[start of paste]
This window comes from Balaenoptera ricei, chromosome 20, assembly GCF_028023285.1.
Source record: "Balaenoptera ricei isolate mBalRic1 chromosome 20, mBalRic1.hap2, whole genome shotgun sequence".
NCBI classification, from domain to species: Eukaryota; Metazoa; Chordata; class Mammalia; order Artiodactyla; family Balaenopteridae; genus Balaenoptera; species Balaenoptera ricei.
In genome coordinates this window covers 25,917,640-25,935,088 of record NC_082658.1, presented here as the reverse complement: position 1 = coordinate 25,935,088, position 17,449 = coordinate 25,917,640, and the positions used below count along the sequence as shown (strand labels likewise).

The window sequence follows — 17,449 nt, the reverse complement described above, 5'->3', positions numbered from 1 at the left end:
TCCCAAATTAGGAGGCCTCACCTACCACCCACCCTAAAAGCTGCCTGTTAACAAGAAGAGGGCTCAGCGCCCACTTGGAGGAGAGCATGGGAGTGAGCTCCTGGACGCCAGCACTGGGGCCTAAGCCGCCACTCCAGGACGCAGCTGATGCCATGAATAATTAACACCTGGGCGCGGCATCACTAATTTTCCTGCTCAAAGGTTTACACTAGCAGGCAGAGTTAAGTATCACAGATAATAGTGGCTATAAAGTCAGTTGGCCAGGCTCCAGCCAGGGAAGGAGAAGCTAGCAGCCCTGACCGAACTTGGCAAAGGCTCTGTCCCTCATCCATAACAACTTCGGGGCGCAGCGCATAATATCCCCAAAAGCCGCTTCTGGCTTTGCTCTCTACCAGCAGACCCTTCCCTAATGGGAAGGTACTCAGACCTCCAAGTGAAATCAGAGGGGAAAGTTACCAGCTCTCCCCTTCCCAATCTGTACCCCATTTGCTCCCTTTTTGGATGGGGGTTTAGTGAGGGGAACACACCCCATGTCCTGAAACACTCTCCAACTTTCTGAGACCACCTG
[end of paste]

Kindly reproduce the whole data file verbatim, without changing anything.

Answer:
This window comes from Balaenoptera ricei, chromosome 20, assembly GCF_028023285.1.
Source record: "Balaenoptera ricei isolate mBalRic1 chromosome 20, mBalRic1.hap2, whole genome shotgun sequence".
NCBI classification, from domain to species: Eukaryota; Metazoa; Chordata; class Mammalia; order Artiodactyla; family Balaenopteridae; genus Balaenoptera; species Balaenoptera ricei.
In genome coordinates this window covers 25,917,640-25,935,088 of record NC_082658.1, presented here as the reverse complement: position 1 = coordinate 25,935,088, position 17,449 = coordinate 25,917,640, and the positions used below count along the sequence as shown (strand labels likewise).

The window sequence follows — 17,449 nt, the reverse complement described above, 5'->3', positions numbered from 1 at the left end:
TCCCAAATTAGGAGGCCTCACCTACCACCCACCCTAAAAGCTGCCTGTTAACAAGAAGAGGGCTCAGCGCCCACTTGGAGGAGAGCATGGGAGTGAGCTCCTGGACGCCAGCACTGGGGCCTAAGCCGCCACTCCAGGACGCAGCTGATGCCATGAATAATTAACACCTGGGCGCGGCATCACTAATTTTCCTGCTCAAAGGTTTACACTAGCAGGCAGAGTTAAGTATCACAGATAATAGTGGCTATAAAGTCAGTTGGCCAGGCTCCAGCCAGGGAAGGAGAAGCTAGCAGCCCTGACCGAACTTGGCAAAGGCTCTGTCCCTCATCCATAACAACTTCGGGGCGCAGCGCATAATATCCCCAAAAGCCGCTTCTGGCTTTGCTCTCTACCAGCAGACCCTTCCCTAATGGGAAGGTACTCAGACCTCCAAGTGAAATCAGAGGGGAAAGTTACCAGCTCTCCCCTTCCCAATCTGTACCCCATTTGCTCCCTTTTTGGATGGGGGTTTAGTGAGGGGAACACACCCCATGTCCTGAAACACTCTCCAACTTTCTGAGACCACCTG